Industry

SEC Voids Hostile Takeover of The Medical City

The group committed fraud and violated the tender offer rules, the SEC said.
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Majority shares acquired by a shareholder group from Professional Services Inc. (PSI), the operating company of The Medical City, are null and void, the Securities and Exchange Commission (SEC) announced on Thursday (August 20). 

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The Commission En Banc found that Viva Holdings (Philippines) Pre. Ltd., Viva Healthcare Limited, Fountel Corporation and Felicitas Antoinette, Inc. (FAI) committed fraud in its takeover of PSI. The group of investors was led by Jose Xavier Gonzales and his partner company Viva Holdings, which is a Singapore-based private equity fund.

In November 2019, a special hearing panel (SHP) of the SEC penalized the group for violating the tender offer rules. The Commission took it one step further this time and nullified the share acquisitions made by of all four companies starting August 1, 2013.

The SEC, however, declared that corresponding increases in the authorized capital stock of PSI will remain valid and that the shares shall be considered as unsubscribed and allocated for subscription by investors. 

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“Shares acquired from other shareholders, namely Splash Corporation, San Miguel Corporation and Insular Life Assurance Co. Ltd., shall likewise be canceled and revert to PSI as treasury shares, which may be sold to other persons,” the SEC said. 

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“Once the shares are sold and paid for, PSI shall reimburse Viva Holdings, Fountel and FAI for the subscriptions that were nullified,” it added.

In the resolution issued on November 22, 2019 the SHP found Viva Holdings, Viva Healthcare and FAI liable for violating Section 18 of Republic Act No. 8799, or The Securities Regulation Code (SRC).

Section 18 of the SRC requires any person who acquires directly or indirectly the beneficial ownership of more than five percent of equity securities to report the same to the issuer, the exchange where the security is traded and the SEC within 10 days.

The SHP likewise held Fountel, alongside Viva Healthcare, Viva Holdings and FAI, accountable for violating Rules 19.2.A and 19.12 of the Amended Implementing Rules and Regulations (IRR) of the SRC.

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SRC Rule 19.2.A provides that any person who intends to acquire 35% or more of a public company’s equity shares shall disclose such intention and contemporaneously make a tender offer.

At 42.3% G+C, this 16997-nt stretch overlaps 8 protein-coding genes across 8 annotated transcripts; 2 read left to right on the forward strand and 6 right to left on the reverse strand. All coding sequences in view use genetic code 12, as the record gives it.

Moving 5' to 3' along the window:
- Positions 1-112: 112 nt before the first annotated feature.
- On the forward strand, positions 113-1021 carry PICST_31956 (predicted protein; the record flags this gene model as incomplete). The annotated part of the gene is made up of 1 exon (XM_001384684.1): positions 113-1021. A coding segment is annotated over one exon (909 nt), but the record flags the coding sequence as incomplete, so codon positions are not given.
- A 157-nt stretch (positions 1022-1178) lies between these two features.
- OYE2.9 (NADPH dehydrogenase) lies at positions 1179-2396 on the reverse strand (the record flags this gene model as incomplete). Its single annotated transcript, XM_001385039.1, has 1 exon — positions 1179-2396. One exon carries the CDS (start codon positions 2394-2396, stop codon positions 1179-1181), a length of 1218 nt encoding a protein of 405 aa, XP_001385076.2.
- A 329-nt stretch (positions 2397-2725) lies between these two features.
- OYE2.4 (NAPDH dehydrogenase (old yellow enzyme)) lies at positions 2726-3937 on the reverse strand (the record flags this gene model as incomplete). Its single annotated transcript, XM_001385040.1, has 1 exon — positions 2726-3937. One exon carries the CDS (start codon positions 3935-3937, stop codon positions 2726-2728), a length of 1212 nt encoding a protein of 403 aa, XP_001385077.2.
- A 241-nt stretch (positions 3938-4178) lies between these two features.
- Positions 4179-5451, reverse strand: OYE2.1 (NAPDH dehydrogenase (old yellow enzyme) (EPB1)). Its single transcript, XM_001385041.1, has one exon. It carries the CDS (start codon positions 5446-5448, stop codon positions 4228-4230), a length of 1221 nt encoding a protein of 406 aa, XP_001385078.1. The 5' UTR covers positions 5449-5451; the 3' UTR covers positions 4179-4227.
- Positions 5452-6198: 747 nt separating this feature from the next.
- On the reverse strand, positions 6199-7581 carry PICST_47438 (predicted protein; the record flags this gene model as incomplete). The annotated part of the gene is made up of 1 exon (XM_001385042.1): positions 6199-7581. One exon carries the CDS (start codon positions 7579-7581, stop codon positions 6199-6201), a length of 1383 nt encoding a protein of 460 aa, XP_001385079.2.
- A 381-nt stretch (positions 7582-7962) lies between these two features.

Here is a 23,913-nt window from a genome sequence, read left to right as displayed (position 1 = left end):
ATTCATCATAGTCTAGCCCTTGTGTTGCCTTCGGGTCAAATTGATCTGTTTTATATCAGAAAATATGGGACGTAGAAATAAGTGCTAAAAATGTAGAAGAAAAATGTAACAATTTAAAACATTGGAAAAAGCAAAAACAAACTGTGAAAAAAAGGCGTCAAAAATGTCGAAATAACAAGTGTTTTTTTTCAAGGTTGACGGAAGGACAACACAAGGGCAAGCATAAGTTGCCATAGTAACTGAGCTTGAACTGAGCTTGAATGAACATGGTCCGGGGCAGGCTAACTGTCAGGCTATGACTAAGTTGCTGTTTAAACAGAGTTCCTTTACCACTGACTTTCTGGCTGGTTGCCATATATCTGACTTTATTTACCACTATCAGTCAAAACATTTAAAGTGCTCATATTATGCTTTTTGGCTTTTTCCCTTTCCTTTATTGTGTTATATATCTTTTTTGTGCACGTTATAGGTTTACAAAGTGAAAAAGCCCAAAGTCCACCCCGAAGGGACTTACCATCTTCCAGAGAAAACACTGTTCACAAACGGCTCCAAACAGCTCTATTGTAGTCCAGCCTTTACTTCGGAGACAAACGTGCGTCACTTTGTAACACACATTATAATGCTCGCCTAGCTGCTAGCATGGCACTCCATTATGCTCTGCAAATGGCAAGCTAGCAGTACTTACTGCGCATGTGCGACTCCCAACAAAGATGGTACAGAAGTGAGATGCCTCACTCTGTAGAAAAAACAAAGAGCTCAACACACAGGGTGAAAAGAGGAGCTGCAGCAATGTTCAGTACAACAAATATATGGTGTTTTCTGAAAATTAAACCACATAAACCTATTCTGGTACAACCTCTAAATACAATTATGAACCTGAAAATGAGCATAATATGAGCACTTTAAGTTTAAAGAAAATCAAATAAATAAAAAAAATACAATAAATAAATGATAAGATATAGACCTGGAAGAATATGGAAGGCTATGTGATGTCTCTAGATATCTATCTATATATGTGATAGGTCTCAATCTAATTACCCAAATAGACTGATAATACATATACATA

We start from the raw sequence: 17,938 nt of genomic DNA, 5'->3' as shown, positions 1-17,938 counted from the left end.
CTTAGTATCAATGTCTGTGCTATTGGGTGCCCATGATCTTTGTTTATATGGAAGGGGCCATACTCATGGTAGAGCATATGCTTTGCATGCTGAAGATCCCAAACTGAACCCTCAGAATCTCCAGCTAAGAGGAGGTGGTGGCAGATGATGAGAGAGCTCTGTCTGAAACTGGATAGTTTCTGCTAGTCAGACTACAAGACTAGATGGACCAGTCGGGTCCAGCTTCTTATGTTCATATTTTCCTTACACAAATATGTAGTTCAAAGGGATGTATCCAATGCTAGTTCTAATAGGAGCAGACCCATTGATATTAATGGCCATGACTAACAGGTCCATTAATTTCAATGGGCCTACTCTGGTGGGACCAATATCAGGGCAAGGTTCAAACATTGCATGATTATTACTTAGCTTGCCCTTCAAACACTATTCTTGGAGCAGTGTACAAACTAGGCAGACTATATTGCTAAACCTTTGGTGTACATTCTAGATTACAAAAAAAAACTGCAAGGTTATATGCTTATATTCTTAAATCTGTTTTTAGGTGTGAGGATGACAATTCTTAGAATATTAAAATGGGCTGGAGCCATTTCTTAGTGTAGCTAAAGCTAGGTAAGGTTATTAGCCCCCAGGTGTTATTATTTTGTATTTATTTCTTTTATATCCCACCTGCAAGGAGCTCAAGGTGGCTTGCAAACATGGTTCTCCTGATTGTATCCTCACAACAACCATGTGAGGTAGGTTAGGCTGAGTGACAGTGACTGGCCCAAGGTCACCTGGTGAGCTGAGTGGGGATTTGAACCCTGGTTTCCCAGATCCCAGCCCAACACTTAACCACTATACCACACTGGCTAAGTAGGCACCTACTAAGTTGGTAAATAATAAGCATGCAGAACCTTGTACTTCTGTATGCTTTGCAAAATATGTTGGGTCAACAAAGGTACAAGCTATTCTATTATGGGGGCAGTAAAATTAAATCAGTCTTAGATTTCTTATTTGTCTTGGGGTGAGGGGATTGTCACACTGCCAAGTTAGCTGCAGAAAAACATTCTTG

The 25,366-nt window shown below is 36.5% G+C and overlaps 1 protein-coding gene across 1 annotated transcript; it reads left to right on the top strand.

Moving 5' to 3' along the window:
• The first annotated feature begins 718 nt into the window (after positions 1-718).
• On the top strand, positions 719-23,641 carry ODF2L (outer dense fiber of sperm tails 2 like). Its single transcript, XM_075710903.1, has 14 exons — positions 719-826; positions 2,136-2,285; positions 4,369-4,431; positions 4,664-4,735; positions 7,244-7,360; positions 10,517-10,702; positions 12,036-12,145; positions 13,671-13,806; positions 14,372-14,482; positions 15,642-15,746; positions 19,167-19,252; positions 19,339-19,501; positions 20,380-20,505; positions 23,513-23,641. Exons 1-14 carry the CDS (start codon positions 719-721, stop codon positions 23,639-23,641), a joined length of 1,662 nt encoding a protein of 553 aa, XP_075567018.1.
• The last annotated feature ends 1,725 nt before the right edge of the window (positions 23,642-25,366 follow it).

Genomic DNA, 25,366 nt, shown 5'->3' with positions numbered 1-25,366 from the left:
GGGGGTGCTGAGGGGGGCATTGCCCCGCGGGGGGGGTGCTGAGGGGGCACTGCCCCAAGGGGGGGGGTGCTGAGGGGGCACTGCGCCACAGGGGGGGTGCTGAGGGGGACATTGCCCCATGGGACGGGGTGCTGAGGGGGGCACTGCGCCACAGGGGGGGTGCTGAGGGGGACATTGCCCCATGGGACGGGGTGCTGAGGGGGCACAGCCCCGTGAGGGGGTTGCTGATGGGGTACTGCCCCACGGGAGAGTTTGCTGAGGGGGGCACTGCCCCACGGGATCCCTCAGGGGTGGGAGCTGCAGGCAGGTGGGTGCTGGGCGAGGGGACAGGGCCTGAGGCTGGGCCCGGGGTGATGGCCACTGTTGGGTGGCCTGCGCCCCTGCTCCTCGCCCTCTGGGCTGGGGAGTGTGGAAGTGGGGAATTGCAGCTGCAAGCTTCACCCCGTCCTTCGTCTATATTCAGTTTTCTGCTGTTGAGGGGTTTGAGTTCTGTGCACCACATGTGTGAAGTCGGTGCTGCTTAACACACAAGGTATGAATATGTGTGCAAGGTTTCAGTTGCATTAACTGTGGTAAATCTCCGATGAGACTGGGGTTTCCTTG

SRC Rule 19.12, meanwhile, defines as a fraudulent, deceptive or manipulative act an omission to state a material fact necessary in order to make the statements made, in light of the circumstances under which they were made, not misleading, with regard to tender offers.

For violation of Section 18 of the SRC, the SHP imposed the penalty of P1 million plus P2,000 for each day of continuing violation from August 1, 2013 up to the time that SEC Form 18-A is filed.

Meanwhile, each respondent was ordered to pay P1 million plus P2,000 for each continuing violation, from July 31, 2013 to May 15, 2018 for violating SRC Rule 19.2.A, in relation to Rules 19.3.A and 19.3.B. The SHP imposed the same penalty for the respondents’ violation of SRC Rule 19.12.

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SEC Decision

On August 1, 2013, Viva Healthcare, Viva Holdings, FAI and Fountel entered into a Cooperation and Shareholders Agreement (CSA) which effectively transformed their business relation into beneficial ownership over each other's shares and facilitated their acquisition of majority shares in PSI.

 

Under the CSA, the Viva and Fountel groups agreed to bring their interests in PSI to at least 25 percent and 25.1 percent, respectively. They further agreed to “subsequently continue to work together to increase their respective shareholdings in PSI.”

According to the SEC release, the directors and other shareholders of PSI only learned about the CSA in 2017, as a consequence of a negotiation for Ayala Healthcare Holdings, Inc. to acquire shares in the company.

 

“The CSA Parties succeeded in making it appear and convincing the PSI Board and shareholders that their acquisitions were independent of each other, and that the same will not be used to wrest control over the management, governance and conduct of business of PSI,” the Commission En Banc noted.

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“By doing so, the CSA Parties secured for themselves the opportunity of subscribing from the increase in capital/unissued stock or from the outstanding capital stock of PSI, protected such acquisitions, and used the same to their advantage by asserting that they were exempt. This scheme afforded and provided the CSA Parties with the time needed to acquire majority shareholdings in PSI (which was their intent and plan from the very beginning) without being questioned.”

“The subscription contracts, deeds of assignments and deeds of sale which the CSA Parties executed and entered into to effect such acquisitions were thus tainted with illegality and fraud for which reason, the nullification of the same pursuant to Section 71.2 of the SRC is warranted,” it added.

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Paul John Caña
Associate Editor, Esquire Philippines
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